Want to keep learning?

This content is taken from the London School of Hygiene & Tropical Medicine's online course, Eliminating Trachoma. Join the course to learn more.

Technology to support effective monitoring of trichiasis surgery: TT Tracker

Why monitor?

To reduce visual loss from trachomatous trichiasis (TT) and move towards elimination of trachoma as a public health problem it is important to:

  • Know how many people have been identified with trichiasis and where they are located.

  • Identify who has been treated and how. And know which patients need follow up visits.

  • Understand the results of treatment (how surgeons are performing) and support improvement as needed.

  • Create a clear and accessible data set of all surgery activity in a country.

Various monitoring systems for trichiasis surgery have, in the past, been developed by national trachoma elimination programmes and donors. But different data management and reporting systems for different purposes make things difficult for surgeons, their supervisors and programme managers.

The World Health Organization recognised the challenge and convened a meeting in 2015 to discuss the development of a common system to track TT patients through the steps of surgical intervention. In response, Sightsavers developed the Trichiasis Tracker (TT Tracker).

Who needs the TT Tracker?

The information and reports collected and managed in the TT Tracker are needed by trichiasis surgeons, their supervisors, trachoma programme managers, the ministries of health, and supporting partners.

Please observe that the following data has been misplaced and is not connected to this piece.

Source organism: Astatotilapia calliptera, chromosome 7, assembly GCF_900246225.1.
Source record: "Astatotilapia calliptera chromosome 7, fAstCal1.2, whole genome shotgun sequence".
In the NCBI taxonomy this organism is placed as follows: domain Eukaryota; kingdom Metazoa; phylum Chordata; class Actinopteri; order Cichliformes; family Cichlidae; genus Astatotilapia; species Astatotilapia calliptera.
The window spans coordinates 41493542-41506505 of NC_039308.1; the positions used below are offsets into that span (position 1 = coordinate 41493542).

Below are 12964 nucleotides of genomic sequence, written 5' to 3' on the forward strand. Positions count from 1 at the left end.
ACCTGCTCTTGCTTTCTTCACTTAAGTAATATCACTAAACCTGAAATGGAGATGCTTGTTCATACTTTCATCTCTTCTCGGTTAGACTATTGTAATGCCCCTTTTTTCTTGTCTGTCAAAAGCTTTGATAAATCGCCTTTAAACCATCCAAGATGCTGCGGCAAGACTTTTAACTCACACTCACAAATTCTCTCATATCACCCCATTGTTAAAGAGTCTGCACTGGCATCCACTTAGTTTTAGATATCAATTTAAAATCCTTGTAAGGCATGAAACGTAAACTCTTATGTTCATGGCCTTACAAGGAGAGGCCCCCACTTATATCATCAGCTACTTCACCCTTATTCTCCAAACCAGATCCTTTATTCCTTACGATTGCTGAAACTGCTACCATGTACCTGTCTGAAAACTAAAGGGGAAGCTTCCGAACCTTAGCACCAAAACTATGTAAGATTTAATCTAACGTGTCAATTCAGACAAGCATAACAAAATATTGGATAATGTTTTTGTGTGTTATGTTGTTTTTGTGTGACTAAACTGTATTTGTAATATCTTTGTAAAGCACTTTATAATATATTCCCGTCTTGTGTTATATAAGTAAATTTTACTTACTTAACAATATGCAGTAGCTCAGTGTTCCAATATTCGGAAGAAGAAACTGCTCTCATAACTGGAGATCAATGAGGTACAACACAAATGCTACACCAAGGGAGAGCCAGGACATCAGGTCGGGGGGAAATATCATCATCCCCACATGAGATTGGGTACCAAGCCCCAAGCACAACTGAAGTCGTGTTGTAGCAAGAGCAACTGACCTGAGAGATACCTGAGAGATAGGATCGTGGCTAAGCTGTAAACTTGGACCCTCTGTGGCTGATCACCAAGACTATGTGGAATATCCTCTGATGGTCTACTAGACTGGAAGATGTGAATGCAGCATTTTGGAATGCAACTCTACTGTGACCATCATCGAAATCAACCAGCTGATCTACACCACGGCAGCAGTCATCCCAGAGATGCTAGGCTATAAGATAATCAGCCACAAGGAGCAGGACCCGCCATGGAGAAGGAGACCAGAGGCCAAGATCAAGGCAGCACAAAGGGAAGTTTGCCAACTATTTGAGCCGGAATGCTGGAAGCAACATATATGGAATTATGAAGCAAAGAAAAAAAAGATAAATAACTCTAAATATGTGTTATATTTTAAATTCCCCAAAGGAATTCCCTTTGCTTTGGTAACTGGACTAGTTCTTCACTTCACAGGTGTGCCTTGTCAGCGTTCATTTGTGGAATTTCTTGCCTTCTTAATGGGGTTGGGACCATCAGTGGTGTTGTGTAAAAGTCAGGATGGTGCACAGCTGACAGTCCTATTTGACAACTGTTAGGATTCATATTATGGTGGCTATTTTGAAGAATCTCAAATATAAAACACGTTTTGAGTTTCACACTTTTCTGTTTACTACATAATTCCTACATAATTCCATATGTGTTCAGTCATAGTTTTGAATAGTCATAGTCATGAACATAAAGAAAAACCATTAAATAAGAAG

High level process flow diagram of the TT Tracker system

High level process flow diagram illustrating the key stages in the TT tracker as described below
(Click to enlarge)

How TT Tracker works

Information collected on phones

Surgical teams use Android-based electronic forms to enter patient information at each stage of the patient’s journey:

  • Registration and evaluation. Demographic information, TT diagnosis, recommended intervention

  • Surgery. Type of operation/sutures, name of surgeon, related complications.

  • Follow-up (at 24 hours, 7-14 days, and 3-6 months). Surgical outcome assessment and actions required to address complications.

Each patient has a unique ID and can be searched for by name on phones within defined coverage areas.

Screenshots of 3 TT tracker forms showing, each one showing the necessary tick boxes to be selected as appropriate for each patient

Examples of TT Tracker patient data collection forms (left to right): Surgery, 7-14 day follow-up and 3-6 month follow-up
(Click to enlarge)

Reports are generated by the TT Tracker system

Patient follow-up lists. After surgery, patients are automatically placed on the appropriate follow-up list; lists can be accessed on the phones, online or via email by programme staff and officials approved by the Ministry of Health.

TT tracker screenshot of a list of all the patients due for follow up in one district - the columns in the table are described below